Ancient grains, new applications
By Paula LaBine
Old world wheats for contemporary wellness
By Paula LaBine
In today’s complex world, many consumers desire a return to simplicity as a sign of quality. Artisanal baked goods are coveted for their wholesome, nutritious ingredients and lack of preservatives, as well as their unique flavours, textures and colours. Ancient grains help bakers tick all the boxes for on-trend offerings that appeal to discerning shoppers.
People also are proactively seeking products with short, recognizable ingredient lists, as well as organic, non-GMO, gluten-free and allergen-free options.
Additionally, 46 per cent of consumers look for whole grain on an ingredient label when purchasing bread and bakery products. While some people avoid bread or bakery products because they believe they’re unhealthy, artisanal bakers can educate consumers on the natural, wholesome nutrition of ancient grains. The same research indicates people who actively seek out ancient grains have a higher propensity to consume specialty bread and baked goods, like products from craft bakeries.
Specialty Grains Savvy
Bakers developing new recipes with ancient grains have many varieties to choose from, spanning more mainstream offerings like hemp, quinoa and barley to lesser-known grains like teff, sorghum and amaranth. However, these grains are not an exact replacement for wheat flour. Understanding the technical aspects of each ingredient, such as protein levels, is necessary to uphold the structural integrity of breads and baked goods. Adjustments to the formulation may also be needed to balance flavour and texture and achieve the desired final product.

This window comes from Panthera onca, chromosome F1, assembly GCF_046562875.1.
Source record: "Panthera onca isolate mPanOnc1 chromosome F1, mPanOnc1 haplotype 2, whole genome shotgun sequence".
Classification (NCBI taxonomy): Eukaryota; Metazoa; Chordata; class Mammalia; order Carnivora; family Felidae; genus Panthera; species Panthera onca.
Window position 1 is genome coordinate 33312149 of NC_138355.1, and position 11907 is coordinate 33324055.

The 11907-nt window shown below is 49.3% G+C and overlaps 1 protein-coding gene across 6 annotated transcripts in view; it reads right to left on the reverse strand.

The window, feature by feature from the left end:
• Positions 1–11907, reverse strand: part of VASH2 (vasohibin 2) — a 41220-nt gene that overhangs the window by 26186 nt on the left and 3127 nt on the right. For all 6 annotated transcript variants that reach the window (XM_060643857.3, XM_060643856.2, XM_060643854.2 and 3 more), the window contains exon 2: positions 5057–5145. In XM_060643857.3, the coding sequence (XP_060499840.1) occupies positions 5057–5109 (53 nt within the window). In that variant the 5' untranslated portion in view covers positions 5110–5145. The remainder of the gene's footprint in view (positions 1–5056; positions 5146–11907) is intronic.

For example, some ancient grains are gluten free, providing an attractive alternative for people with dietary restrictions. But the lack of gluten can make it difficult for bakers to get a great rise. A blend of grains with other rising solutions and ingredients helps overcome this challenge.
Ancient grains are heralded for their distinctive flavours – rich, nutty, earthy. Yet these strong flavours might overpower certain bakery and snacks. To create consumer-preferred products, bakers can turn to flavour masking and taste modulation solutions.
Many consumers are attracted to the unique visual and textural interest offered by ancient grains, such as the colour of whole grain teff. Take sorghum, for instance. Heartier than many other grains, it also has a more neutral flavour. Sorghum enhances the chewy texture in a variety of applications without affecting taste, contributing to delicious multigrain products.
Consumers love classic baked goods and are now seeking more options to reflect modern tastes. The use of ancient grains can offer differentiation through unique ingredients in mainstream favorites – just enough for a twist on the familiar.
Consumers commonly associate ancient grains with baked goods like snack bars, crackers and breads.
ADM research indicates that consumers are interested in incorporating ancient grains into other categories, especially if they can deliver “hidden” health benefits as well as great taste. Consumers wished to see more ancient grains in cookies, cakes, donuts, snack bars, breakfast cereals, pizza crusts and much more.
Batch after batch and loaf after loaf, ancient grains help deliver the delicious nourishment that contemporary consumers desire.